That blog post does focus on a basic installation of the Grafana operator to get an understanding how that operator basically works in the context to the two blog posts I made before
hat blog post does focus on a customized monitoring with Prometheus for a custom operator implementation build with the golang Operator SDK. For the monitoring we will use the Prometheus operator. Alain Arom and I inspected that topic and here we show you one example hands-on journey how to get the technical job done. There are a lot of materials out there, but in that blog post we follow an end-to-end scenario for a beginner to intermediate level (without any stop in the middle 😉 of the road). We will only focus on:how it basically works and not why or what we should do in monitoring.
In that blog post we will add a webhook to our existing operator project Multi Tenancy Frontend Operator in the branch update-operator were we created the v2alpha2 API version for the operator in the last blog post "Add a new API version to an existing operator". The final implementation for the current blog post you find in the webhook-gen-operator branch. (details about conversion webhook) Yes, that … Continue reading Add a conversion webhook to an operator to convert API versions
This is about a personal GO operator development learning journey you can follow along the different blog posts I made about the GO operator development using an own (mostly ;-)) simple example called Multi Tenancy Frontend Operator.
This is my next blog post related to operators. That blog post is about adding a new API version to our existing example Multi Tenancy Frontend Operator. When we have added the new API version we will deploy the changed operator to a Kubernetes cluster using the Operator Lifecycle Manager (OLM).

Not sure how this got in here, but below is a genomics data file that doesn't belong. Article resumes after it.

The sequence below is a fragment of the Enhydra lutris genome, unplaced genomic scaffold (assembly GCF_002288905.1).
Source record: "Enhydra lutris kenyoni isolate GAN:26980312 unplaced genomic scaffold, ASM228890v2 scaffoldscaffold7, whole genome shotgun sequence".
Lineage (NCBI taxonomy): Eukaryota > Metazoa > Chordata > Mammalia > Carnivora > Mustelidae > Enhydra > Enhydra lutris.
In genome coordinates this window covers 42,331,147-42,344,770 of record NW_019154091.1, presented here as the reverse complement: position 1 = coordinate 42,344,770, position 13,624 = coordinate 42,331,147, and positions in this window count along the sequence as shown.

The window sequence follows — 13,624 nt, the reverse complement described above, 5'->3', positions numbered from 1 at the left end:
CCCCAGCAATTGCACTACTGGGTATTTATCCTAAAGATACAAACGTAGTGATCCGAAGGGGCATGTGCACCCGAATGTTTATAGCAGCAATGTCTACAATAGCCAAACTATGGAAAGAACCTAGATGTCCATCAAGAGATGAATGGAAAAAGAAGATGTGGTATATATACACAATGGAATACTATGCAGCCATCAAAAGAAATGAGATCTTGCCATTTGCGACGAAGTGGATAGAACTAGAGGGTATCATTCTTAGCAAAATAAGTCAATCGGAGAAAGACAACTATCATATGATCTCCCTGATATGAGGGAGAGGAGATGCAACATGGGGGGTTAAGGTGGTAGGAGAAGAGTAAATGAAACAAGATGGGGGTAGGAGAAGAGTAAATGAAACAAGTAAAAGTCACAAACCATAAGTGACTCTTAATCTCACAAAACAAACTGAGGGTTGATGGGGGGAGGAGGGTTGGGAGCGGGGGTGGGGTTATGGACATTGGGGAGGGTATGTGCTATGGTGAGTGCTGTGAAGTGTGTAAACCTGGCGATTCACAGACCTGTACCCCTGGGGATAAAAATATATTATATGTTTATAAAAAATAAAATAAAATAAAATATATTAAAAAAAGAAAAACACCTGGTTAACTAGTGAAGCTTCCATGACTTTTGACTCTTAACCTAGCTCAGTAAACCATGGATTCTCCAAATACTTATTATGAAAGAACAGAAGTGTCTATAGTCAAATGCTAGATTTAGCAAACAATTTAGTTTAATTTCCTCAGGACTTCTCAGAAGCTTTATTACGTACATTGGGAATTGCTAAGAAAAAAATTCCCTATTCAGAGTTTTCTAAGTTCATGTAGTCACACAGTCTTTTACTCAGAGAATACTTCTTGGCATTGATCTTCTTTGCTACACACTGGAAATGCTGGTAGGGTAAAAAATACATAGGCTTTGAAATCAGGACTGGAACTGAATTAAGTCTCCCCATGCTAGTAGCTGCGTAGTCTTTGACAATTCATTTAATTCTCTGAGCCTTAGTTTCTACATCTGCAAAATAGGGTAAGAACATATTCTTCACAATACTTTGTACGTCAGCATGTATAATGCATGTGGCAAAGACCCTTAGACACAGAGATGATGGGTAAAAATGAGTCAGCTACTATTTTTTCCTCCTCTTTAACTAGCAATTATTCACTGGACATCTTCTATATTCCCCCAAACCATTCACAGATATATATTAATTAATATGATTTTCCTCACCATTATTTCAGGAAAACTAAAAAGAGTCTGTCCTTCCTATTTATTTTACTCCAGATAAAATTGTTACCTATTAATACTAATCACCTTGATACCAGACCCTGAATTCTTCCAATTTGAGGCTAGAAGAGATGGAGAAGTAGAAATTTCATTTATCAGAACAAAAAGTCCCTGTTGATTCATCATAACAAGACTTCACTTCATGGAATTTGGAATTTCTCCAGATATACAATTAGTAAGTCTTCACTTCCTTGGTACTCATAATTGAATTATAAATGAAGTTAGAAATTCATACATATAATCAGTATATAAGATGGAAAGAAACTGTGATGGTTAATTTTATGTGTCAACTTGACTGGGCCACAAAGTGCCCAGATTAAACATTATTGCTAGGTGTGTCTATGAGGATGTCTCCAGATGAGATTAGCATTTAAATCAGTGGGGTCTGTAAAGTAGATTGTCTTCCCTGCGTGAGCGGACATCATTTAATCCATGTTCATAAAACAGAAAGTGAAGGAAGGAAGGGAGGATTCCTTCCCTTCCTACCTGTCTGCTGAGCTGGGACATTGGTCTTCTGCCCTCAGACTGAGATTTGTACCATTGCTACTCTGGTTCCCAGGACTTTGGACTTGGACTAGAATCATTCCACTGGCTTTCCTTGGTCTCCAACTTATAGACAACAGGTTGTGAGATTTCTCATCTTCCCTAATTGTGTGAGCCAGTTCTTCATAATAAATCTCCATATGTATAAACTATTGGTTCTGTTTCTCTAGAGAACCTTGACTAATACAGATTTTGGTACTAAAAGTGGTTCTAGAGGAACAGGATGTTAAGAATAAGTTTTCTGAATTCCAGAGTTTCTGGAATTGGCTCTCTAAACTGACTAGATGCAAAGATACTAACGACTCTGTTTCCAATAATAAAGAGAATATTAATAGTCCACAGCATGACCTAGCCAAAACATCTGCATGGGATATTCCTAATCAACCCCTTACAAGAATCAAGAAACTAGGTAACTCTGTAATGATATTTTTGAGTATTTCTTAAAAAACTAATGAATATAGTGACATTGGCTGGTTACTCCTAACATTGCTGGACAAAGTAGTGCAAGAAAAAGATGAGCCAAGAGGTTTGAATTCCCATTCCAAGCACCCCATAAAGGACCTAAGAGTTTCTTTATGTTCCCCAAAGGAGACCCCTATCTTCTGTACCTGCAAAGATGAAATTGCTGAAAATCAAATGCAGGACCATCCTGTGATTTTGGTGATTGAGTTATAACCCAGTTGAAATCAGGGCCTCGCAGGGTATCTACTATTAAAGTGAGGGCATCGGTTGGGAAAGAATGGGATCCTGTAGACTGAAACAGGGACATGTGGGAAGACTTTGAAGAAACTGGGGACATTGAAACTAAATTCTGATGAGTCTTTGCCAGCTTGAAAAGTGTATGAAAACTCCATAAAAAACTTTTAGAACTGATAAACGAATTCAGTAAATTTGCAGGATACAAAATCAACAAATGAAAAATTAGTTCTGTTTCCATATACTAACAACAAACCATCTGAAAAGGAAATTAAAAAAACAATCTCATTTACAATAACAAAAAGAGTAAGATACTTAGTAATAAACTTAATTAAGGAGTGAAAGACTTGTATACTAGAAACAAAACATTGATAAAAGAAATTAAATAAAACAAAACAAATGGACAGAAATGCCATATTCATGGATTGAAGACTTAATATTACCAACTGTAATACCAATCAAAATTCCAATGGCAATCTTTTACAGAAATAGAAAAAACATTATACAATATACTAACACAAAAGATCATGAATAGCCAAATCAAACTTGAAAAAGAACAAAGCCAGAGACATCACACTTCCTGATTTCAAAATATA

That is the next blog post related to operators. Now it’s about deploy an operator without the Operator SDK. In the last blog post we used the operator-sdk run bundle command which created for us all needed specifications and images to run the bundle. Therefor we need to take a closer look into the Operator Lifecycle Manager (OLM).
This blog post is about: How to run the example Multi Tenancy Frontend Operator as a deployment on a Kubernetes cluster.
That blog post is about some basics how to extend a Custom Resource Definition in a GO Operator. For an Operator implementation you need a Custom Resource Definition and a controller implementation. The Custom Resource Definition for an operator is the basic first step to extend the Kubernetes API with your own functionalities. Usually you create a Custom Resource Definition before you write the controller for your operator.
This blog post is related to the blog post DEVELOP A SIMPLE OPERATOR TO DEPLOY A WEB APPLICATION USING THE GO OPERATOR SDK. In that last blog post we addressed the topic get a web frontend application running on Kubernetes using a GO Operator. An important part in that scenario is also, how to manage the clean-up for an application instance and it’s related Kubernetes resources and objects created by the operator based on the Custom Resource Object, or: How to delete services, secrets, and deployments related to a Custom Resource Object in a GO Operator?
In this blog post I want to share how to debug a GO Operator on your local machine on macOS. Adam de Leeuw and I verified it in different GO operator projects. Sometimes you find on Google information which uses the older Operator SDK. The following instructions worked for us in March 2022. 😉